Pepsin is classified as a protease enzyme because it helps break apart the protein from the food you eat into its smaller components, called amino acids. Your body isn't able to absorb whole proteins, but when they're broken down into amino acids, these amino acids can travel through to your small intestine where they're absorbed and used to make other proteins that your body needs to stay healthy.
Without HCl, pepsinogen would never turn into pepsin, and your body wouldn't be able to effectively digest the proteins from the food you eat. On the other hand, without pepsin, HCl also wouldn't be able to break down protein on its own, explains the ChemMatters article.
But protein isn't the only nutrient that relies on the presence of stomach acid — HCl also helps you absorb some vitamins and minerals, too.
Absorption of Nutrients
In order to absorb vitamin B12, it must be detached from the dietary protein with which it's coupled. In order for your body to do this effectively, it needs to have enough pepsin, which is activated only by HCl.
Iron and calcium both rely on the acidity of hydrochloric acid itself for proper digestion and absorption. A June 2013 report in Therapeutic Advances in Drug Safety notes that iron and calcium both need an acidic environment to dissociate from the foods in which they occur, so that your body can effectively absorb them.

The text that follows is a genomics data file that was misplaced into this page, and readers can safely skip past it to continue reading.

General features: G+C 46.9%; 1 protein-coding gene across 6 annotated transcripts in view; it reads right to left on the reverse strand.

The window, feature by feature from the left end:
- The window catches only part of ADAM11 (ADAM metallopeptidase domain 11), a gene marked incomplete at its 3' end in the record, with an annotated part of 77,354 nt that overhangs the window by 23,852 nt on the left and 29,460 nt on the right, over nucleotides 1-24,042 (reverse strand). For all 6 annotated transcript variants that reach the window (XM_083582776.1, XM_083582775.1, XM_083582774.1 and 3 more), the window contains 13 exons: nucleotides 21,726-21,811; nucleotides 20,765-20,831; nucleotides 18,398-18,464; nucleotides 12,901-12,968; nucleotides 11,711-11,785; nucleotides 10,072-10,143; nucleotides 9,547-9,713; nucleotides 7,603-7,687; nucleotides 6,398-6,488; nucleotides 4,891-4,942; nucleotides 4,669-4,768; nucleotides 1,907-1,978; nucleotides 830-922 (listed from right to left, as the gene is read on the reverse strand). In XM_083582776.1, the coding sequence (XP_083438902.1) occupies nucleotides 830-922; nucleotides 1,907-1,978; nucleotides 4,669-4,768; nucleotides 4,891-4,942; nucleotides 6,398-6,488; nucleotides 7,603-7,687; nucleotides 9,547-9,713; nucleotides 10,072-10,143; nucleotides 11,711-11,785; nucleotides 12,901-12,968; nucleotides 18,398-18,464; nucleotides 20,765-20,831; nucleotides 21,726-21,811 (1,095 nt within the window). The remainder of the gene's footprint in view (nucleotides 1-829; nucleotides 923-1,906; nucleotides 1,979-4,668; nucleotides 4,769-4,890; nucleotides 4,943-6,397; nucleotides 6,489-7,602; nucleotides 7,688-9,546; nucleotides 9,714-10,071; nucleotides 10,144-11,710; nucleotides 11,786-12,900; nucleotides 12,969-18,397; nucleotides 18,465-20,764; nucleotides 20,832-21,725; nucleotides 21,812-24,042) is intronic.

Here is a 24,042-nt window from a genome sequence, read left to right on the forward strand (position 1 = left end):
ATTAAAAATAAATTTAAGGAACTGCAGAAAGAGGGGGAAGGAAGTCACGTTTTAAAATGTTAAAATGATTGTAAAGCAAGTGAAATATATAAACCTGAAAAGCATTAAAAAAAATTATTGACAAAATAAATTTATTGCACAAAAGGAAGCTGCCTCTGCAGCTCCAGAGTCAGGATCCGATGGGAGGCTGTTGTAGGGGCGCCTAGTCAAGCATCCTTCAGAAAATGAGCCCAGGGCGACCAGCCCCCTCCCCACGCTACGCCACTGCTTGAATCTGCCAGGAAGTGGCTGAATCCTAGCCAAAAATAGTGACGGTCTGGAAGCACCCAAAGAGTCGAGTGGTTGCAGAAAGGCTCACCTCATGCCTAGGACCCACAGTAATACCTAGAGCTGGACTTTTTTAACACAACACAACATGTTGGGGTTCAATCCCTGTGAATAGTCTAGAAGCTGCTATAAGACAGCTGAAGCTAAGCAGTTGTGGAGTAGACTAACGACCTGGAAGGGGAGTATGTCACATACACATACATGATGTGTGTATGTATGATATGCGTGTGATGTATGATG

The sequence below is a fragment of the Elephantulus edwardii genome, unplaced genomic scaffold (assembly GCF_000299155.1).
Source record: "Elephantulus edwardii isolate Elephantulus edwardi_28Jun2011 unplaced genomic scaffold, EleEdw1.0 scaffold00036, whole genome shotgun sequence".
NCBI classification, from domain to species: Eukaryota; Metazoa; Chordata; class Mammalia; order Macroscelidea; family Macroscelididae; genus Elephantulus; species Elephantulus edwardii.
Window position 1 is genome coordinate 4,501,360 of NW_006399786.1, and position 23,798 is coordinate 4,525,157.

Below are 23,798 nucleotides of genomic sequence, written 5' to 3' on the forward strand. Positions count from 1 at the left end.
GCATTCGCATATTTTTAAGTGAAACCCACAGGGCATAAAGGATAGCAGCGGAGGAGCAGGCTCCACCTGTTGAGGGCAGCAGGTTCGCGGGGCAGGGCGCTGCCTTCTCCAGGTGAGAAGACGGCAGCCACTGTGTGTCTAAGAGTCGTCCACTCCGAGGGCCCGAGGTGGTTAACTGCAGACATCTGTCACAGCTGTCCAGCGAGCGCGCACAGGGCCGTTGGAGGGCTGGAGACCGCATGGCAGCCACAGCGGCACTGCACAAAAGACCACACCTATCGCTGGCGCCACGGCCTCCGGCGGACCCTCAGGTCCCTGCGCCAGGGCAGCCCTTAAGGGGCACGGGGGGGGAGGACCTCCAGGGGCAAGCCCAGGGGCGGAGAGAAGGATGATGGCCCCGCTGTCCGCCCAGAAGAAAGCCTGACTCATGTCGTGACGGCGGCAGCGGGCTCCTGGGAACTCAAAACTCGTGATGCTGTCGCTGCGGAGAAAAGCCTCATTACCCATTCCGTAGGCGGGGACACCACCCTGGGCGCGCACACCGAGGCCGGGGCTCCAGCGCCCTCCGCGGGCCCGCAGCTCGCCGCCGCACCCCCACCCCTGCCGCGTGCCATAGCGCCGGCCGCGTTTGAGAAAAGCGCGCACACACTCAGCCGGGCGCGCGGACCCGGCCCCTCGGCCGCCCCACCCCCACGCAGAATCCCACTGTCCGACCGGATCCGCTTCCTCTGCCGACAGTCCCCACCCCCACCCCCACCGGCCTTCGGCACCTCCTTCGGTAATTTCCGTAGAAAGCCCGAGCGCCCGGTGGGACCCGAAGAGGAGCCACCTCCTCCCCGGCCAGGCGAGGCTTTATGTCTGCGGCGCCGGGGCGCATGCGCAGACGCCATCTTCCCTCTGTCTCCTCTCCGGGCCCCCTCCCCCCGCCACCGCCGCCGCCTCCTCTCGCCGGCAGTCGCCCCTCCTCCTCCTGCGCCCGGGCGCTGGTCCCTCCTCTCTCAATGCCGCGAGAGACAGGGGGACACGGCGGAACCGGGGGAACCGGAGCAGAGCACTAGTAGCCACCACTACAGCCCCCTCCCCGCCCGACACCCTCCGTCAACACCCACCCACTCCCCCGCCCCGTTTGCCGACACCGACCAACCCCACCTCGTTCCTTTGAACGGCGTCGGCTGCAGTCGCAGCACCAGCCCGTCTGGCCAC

Because hydrochloric acid is such a vital component in nutrient digestion and absorption, people who take proton-pump inhibitors, or medications that reduce the production of stomach acid, have a higher risk of developing vitamin and mineral deficiencies than people who don't.
Prevention of Illness
The Current Opinion in Gastroenterology report also notes that another function of HCl in the stomach is its ability to kill off microorganisms that may otherwise cause infection and disease. Although your stomach is not an official part of your immune system, the acidic environment that HCl creates makes it difficult for bacteria or viruses to survive.
The acid combines with pepsin and lipase, another enzyme that helps your body break down fats, to kill any pathogens that you may have ingested through contaminated food or contact with someone who is sick, thus helping to reduce the risk of getting sick yourself. In addition to warding off foodborne illnesses, Current Opinion in Gastroenterology reports that this may also help prevent:
- Bacterial overgrowth
- Enteric infection
- Bacterial peritonitis
- Certain types of pneumonia
- Mycobacterium tuberculosis infection
So, not only does hydrochloric acid help keep you healthy by allowing you to digest and absorb proteins and other nutrients that your body needs, it also acts as an important defense mechanism.
- National Institute of Diabetes and Digestive and Kidney Diseases: "Your Digestive System and How It Works"
- Colorado State University: "Gastric Secretions"
- Current Opinion in Gastroenterology: "Gastric Secretion"
- Digestive Diseases: "Digestive Function of the Stomach"
- Clinical Education: "The Role of HCL In Gastric Function and Health"
- Therapeutic Advances in Drug Safety: "Proton Pump Inhibitors and Risk of Vitamin and Mineral Deficiency: Evidence and Clinical Implications"
- American Chemical Society: "24 Hours: Your Food on the Move"